Data Fidelity

Bypassing Government Censorship Around NordVPN on Linux

Many governments around the world block access to VPN services so that their citizens don’t bypass their censorship. Most of the time they can’t block access entirely, but they can make it harder by blocking access to the main website of the VPN service, or the VPN servers which belong to it.

In Turkiye for example, access to NordVPN is blocked; you can’t access the main website, nor you can even download the software from their Linux repositories, because their CDN domain is also blocked.

Thus, in such situations, you have to use workarounds in order to connect to the VPN service.

We will explain in this article how you can bypass government censorship on NordVPN on Linux, so that you can use the VPN service once again.

Bypassing VPN Government Censorship on Linux

Step 1: First of all make sure you have have the needed software installed with the following command (on Ubuntu):

sudo apt install strongswan-charon

Step 2: Get your NordVPN service credentials (username and password) from the official website at if you can’t access the page (because it’s blocked), then you will have to use the Tor browser to access it and retrieve your credentials:

Step 3: Run the following command:

sudo nano /etc/ipsec.secrets

Add this content inside the file:

Username : EAP “your password”

And replace Username with the service username that belongs to you, and your password with your service password. Make sure the content of the file looks like this picture below (pay attention to the spaces and quotation marks):

Step 4: Open this file with this command:

sudo nano /etc/ipsec.conf

And add the following content:

conn nord
rightca=”C = PA, O = NordVPN, CN = NordVPN Root CA”

Replace SERVICE_USERNAME with your service username from the previous step. You also need to replace the two occurances of NORD_SERVER_HOSTNAME with any NordVPN server that you can get from the following page: For example, (or any server such as,… etc).

The contents you added to the end of the file should look like this:

Step 5: Run the following command to refresh the configuration files for ipsec:

sudo ipsec restart

Step 6: You also need to change your DNS used on your system to a new one such as Cloudflare DNS (or any other). You can do this by editing /etc/resolv.conf file:

sudo nano /etc/resolv.conf

And removing everything inside it, and adding the following contents:


Step 7: In order to make these changes permanent, you need to prevent your system components from changing the DNS servers at /etc/resolv.conf file again. To do that, run:

sudo chattr +i /etc/resolv.conf

If you get the following error:

chattr: Operation not supported while reading flags on /etc/resolv.conf

Then run this command instead:

sudo chattr +i /run/systemd/resolve/stub-resolv.conf

Step 8: Now, you are ready to start your VPN connection. Simply run the following command to start it:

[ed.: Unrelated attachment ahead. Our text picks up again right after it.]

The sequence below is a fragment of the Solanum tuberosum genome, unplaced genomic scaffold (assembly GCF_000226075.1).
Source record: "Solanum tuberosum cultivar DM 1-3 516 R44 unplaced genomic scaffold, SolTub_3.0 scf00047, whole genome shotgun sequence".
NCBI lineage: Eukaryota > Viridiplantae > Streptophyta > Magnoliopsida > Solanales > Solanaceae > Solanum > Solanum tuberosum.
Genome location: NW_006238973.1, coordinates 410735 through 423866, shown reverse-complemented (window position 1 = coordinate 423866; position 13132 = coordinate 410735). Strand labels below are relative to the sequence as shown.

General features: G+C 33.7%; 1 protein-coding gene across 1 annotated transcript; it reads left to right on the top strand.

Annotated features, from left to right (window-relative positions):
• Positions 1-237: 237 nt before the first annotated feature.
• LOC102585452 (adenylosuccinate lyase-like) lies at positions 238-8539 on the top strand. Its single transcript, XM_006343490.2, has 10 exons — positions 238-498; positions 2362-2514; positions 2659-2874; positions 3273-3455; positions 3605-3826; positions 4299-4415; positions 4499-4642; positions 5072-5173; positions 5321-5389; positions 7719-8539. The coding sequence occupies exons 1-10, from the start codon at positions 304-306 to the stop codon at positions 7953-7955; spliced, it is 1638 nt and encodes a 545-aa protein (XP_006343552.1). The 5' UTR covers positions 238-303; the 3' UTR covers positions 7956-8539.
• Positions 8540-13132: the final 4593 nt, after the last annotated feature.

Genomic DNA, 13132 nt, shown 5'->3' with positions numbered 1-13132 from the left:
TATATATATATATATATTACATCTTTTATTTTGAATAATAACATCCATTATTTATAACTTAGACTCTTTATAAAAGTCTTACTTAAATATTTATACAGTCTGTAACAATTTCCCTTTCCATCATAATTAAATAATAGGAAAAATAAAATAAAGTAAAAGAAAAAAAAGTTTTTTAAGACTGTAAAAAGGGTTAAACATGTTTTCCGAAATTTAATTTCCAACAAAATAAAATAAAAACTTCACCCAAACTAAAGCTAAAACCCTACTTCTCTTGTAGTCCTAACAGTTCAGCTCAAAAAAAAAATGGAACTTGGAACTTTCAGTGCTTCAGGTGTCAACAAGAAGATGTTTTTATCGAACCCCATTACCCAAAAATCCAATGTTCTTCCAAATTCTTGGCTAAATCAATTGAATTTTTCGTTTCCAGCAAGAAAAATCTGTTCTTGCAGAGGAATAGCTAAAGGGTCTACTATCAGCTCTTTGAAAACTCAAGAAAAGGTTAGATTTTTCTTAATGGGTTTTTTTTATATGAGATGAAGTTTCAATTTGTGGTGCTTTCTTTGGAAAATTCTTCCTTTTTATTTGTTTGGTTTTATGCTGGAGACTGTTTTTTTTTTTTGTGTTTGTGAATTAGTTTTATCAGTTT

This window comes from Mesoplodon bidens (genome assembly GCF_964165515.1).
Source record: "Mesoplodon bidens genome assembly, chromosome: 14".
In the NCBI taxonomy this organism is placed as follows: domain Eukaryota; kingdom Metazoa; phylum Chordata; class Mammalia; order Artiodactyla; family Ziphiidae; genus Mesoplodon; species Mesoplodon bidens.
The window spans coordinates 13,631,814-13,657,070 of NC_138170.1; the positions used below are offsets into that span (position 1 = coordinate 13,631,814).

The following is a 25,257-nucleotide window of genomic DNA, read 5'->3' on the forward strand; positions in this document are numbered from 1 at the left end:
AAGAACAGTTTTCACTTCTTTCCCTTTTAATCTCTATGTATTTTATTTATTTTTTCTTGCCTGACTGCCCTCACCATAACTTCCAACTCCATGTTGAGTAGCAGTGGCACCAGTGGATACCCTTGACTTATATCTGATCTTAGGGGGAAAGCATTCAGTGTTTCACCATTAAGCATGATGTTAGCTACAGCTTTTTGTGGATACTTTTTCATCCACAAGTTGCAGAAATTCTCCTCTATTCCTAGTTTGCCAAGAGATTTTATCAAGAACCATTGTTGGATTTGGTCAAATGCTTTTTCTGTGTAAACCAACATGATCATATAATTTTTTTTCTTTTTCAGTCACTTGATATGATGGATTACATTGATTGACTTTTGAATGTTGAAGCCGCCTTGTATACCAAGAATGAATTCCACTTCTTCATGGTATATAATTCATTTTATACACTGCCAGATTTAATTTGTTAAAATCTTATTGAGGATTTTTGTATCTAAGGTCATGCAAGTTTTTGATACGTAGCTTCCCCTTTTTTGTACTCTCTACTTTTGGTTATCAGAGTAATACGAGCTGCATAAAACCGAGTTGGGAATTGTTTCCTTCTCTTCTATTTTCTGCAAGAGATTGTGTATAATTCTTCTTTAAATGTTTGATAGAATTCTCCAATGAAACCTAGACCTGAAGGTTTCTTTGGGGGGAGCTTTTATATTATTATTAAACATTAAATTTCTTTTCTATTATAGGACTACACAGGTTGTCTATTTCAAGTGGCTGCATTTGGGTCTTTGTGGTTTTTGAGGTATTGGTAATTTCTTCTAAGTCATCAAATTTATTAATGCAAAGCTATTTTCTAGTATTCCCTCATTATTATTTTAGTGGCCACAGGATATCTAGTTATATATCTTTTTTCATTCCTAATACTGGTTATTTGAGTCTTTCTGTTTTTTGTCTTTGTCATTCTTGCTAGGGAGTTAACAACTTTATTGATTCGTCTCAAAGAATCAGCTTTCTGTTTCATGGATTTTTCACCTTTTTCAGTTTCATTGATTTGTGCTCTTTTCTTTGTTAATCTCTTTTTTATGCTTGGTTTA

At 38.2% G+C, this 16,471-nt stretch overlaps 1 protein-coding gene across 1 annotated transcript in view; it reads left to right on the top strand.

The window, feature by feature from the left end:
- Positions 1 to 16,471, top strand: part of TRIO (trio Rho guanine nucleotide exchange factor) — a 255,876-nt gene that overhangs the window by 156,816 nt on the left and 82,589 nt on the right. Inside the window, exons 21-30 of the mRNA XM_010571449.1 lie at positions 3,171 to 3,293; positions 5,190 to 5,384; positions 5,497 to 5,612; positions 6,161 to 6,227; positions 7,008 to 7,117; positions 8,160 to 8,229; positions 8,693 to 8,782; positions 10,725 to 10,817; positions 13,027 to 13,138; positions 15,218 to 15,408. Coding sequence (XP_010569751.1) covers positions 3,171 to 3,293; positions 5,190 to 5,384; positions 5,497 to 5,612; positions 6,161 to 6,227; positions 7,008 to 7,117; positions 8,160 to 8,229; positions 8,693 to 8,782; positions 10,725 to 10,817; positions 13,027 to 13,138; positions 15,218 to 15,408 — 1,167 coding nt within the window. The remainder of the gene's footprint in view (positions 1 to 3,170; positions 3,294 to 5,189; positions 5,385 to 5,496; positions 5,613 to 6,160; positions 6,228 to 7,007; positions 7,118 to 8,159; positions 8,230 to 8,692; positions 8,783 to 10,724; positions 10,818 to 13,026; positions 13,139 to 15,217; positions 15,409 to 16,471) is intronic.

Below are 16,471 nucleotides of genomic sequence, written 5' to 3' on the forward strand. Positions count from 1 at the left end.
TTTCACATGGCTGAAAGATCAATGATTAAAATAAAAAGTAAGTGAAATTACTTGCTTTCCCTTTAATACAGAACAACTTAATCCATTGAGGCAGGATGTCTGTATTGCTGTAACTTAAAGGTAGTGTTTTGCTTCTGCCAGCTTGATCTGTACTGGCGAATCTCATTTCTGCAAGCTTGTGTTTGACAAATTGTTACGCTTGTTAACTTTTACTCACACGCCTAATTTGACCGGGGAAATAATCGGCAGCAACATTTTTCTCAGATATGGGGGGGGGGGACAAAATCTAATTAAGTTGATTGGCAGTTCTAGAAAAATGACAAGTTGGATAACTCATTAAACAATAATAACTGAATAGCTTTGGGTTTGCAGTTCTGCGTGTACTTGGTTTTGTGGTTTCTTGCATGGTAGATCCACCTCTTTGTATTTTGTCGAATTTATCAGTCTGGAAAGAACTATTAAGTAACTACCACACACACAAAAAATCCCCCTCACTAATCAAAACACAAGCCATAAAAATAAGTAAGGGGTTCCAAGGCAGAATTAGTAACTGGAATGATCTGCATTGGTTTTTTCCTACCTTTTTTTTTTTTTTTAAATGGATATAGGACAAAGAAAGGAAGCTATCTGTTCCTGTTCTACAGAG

sudo ipsec up nord

And to check if things are working, head to and see if your IP address changed or not. It should change and you should succeed in connecting to the VPN server you chose in step 4.

Now, it’s true that this setup works for the time being but it may not work sometimes in the future; either because NordVPN took down the VPN server you were using for maintenance or because the government blocked access to it.

The folks at NordVPN are continuously updating their servers list and creating new ones in order to allow users to connect to them, but you need the official nordvpn Linux client installed in order to get all of this automated for you instead of depending on the manual ipsec method.

The ipsec method was just temporary used so that we can install NordVPN client on Linux. (otherwise we wouldn’t have been able to, because access to is blocked so you can’t download the client from the official website).

Step 9: While you are still connected to NordVPN using the ipsec method, run the following command to install NordVPN client on Linux:

sh <(wget -qO –

Step 10: Run the following command to login to your NordVPN account from the Linux client:

nordvpn login

It should ask you for your username and password (normal ones, not the service ones!). Just enter them and you will be redirected back to the terminal and the login process should succeed.

Step 11: Now turn off your ipsec connection with:

sudo ipsec down nord

And connect normally using NordVPN Linux client with the following command:

nordvpn connect germany

And you should become connected.

This method is better than just using ipsec all the time; because the server you have configured in /etc/ipsec.conf may be taken down or become no longer available, which would result in losing access to your VPN connection. But using the official client is better because it is always updated with all available NordVPN servers automatically for you.

You can now read our other guide on adjusting NordVPN settings on Linux for further options and tweaks that you apply:

Hope this helps!

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